U.S. President Barack Obama is focusing his annual State of the Union address Tuesday on the nation's economy.
In an email to supporters Saturday, White House Senior Advisor Dan Pfeiffer said President Obama "will lay out a set of real, concrete, practical proposals to grow the economy, strengthen the middle class, and empower all who hope to join it."
Pfeiffer said three words sum up Obama's message in the speech before Congress: "opportunity, action, and optimism."
Millions of Americans are still out of work more than five years after the worst economic crisis since the Great Depression. The latest figure puts the nationwide unemployment rate at 6.7 percent.
Pfeiffer said Obama will seek to work with Congress in 2014, which the White House is calling a "year of action," but he will not wait for lawmakers "when American jobs and livelihoods depend on getting something done."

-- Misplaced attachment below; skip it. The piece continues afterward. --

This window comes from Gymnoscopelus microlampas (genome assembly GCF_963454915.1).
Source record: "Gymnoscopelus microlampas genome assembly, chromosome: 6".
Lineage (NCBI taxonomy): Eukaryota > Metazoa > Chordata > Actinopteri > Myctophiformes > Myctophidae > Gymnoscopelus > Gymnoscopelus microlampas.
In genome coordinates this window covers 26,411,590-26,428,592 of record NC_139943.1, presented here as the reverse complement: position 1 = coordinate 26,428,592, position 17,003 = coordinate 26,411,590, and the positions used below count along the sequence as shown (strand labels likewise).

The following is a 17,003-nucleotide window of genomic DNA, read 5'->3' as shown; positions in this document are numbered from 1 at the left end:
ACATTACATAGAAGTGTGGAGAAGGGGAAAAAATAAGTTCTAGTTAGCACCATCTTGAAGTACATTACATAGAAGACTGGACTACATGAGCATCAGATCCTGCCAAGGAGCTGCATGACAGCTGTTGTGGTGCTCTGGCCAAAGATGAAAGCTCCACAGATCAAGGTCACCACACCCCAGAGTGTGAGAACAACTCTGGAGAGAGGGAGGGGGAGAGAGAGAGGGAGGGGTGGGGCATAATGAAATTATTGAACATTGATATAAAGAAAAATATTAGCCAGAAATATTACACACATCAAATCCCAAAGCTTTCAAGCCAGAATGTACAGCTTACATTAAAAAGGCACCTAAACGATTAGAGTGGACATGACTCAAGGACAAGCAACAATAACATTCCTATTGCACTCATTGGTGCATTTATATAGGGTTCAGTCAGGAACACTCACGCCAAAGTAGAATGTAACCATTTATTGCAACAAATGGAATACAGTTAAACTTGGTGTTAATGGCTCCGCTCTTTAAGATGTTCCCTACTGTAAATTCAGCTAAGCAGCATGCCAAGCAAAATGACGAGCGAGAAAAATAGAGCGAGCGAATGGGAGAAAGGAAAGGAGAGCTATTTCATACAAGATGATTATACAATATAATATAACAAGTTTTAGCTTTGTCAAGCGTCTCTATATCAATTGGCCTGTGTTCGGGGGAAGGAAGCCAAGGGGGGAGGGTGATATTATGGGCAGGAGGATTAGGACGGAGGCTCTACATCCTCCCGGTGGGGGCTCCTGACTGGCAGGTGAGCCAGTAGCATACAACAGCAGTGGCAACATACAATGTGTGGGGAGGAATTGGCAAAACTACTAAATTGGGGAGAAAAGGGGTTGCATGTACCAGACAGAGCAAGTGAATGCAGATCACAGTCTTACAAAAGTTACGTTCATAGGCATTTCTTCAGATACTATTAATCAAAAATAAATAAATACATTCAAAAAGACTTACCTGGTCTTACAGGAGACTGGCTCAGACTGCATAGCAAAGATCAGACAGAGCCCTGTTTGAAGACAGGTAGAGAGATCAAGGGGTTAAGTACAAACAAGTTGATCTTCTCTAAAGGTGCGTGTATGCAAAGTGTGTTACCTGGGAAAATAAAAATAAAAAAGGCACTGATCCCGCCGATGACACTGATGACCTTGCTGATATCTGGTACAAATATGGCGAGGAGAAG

The warning comes as divisions between Republicans and the president's Democratic Party remain high, and the president's approval rating remains low.
But Pfeiffer highlighted economic progress already being made, saying U.S. businesses have created more than eight million new jobs in nearly four years and are primed to create more. And he said President Obama will outline new efforts to help the long-term unemployed following a trip to communities across the U.S. in the week after his speech.
The president is also expected to use the address to defend his signature health care law, push immigration reform and discuss international issues, including the withdrawal of U.S. troops from Afghanistan and progress with Iran.
The Tuesday night speech at the Capitol will be Obama's fifth State of the Union address. Tens of millions of Americans are expected to tune in on television.
House Republican Conference Chair Cathy McMorris Rodgers -- a member of the House of Representatives from Washington state -- will deliver the Republican response.